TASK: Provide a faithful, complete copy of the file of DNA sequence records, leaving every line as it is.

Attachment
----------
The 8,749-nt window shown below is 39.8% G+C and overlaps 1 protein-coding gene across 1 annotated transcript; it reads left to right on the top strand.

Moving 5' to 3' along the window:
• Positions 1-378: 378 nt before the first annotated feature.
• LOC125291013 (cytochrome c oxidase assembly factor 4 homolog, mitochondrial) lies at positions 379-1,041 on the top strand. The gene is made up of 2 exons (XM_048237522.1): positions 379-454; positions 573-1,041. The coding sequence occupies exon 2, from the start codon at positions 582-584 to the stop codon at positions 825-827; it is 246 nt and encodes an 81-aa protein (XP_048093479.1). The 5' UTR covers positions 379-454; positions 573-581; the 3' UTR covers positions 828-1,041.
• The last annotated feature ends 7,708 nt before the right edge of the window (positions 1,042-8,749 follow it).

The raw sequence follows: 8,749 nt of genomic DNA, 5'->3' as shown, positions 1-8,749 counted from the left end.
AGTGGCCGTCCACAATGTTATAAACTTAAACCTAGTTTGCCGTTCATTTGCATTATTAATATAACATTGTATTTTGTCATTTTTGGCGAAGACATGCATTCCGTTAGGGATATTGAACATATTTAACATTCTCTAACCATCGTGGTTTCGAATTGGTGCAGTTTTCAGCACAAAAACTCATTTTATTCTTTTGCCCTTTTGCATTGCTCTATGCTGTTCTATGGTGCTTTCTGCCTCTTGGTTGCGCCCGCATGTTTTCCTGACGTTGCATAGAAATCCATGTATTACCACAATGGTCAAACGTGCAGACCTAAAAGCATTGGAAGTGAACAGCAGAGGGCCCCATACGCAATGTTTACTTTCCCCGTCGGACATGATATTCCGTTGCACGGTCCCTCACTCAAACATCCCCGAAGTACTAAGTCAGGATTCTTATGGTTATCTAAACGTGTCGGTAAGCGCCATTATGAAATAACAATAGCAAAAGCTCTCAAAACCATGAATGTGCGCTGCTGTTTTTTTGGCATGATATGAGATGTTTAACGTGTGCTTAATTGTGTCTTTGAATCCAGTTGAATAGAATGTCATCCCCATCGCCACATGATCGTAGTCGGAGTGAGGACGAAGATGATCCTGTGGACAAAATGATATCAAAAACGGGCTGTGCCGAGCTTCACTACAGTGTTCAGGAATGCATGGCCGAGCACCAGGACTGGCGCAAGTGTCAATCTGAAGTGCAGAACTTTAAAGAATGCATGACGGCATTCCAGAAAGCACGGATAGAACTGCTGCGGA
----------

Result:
The 8,749-nt window shown below is 39.8% G+C and overlaps 1 protein-coding gene across 1 annotated transcript; it reads left to right on the top strand.

Moving 5' to 3' along the window:
• Positions 1-378: 378 nt before the first annotated feature.
• LOC125291013 (cytochrome c oxidase assembly factor 4 homolog, mitochondrial) lies at positions 379-1,041 on the top strand. The gene is made up of 2 exons (XM_048237522.1): positions 379-454; positions 573-1,041. The coding sequence occupies exon 2, from the start codon at positions 582-584 to the stop codon at positions 825-827; it is 246 nt and encodes an 81-aa protein (XP_048093479.1). The 5' UTR covers positions 379-454; positions 573-581; the 3' UTR covers positions 828-1,041.
• The last annotated feature ends 7,708 nt before the right edge of the window (positions 1,042-8,749 follow it).

The raw sequence follows: 8,749 nt of genomic DNA, 5'->3' as shown, positions 1-8,749 counted from the left end.
AGTGGCCGTCCACAATGTTATAAACTTAAACCTAGTTTGCCGTTCATTTGCATTATTAATATAACATTGTATTTTGTCATTTTTGGCGAAGACATGCATTCCGTTAGGGATATTGAACATATTTAACATTCTCTAACCATCGTGGTTTCGAATTGGTGCAGTTTTCAGCACAAAAACTCATTTTATTCTTTTGCCCTTTTGCATTGCTCTATGCTGTTCTATGGTGCTTTCTGCCTCTTGGTTGCGCCCGCATGTTTTCCTGACGTTGCATAGAAATCCATGTATTACCACAATGGTCAAACGTGCAGACCTAAAAGCATTGGAAGTGAACAGCAGAGGGCCCCATACGCAATGTTTACTTTCCCCGTCGGACATGATATTCCGTTGCACGGTCCCTCACTCAAACATCCCCGAAGTACTAAGTCAGGATTCTTATGGTTATCTAAACGTGTCGGTAAGCGCCATTATGAAATAACAATAGCAAAAGCTCTCAAAACCATGAATGTGCGCTGCTGTTTTTTTGGCATGATATGAGATGTTTAACGTGTGCTTAATTGTGTCTTTGAATCCAGTTGAATAGAATGTCATCCCCATCGCCACATGATCGTAGTCGGAGTGAGGACGAAGATGATCCTGTGGACAAAATGATATCAAAAACGGGCTGTGCCGAGCTTCACTACAGTGTTCAGGAATGCATGGCCGAGCACCAGGACTGGCGCAAGTGTCAATCTGAAGTGCAGAACTTTAAAGAATGCATGACGGCATTCCAGAAAGCACGGATAGAACTGCTGCGGA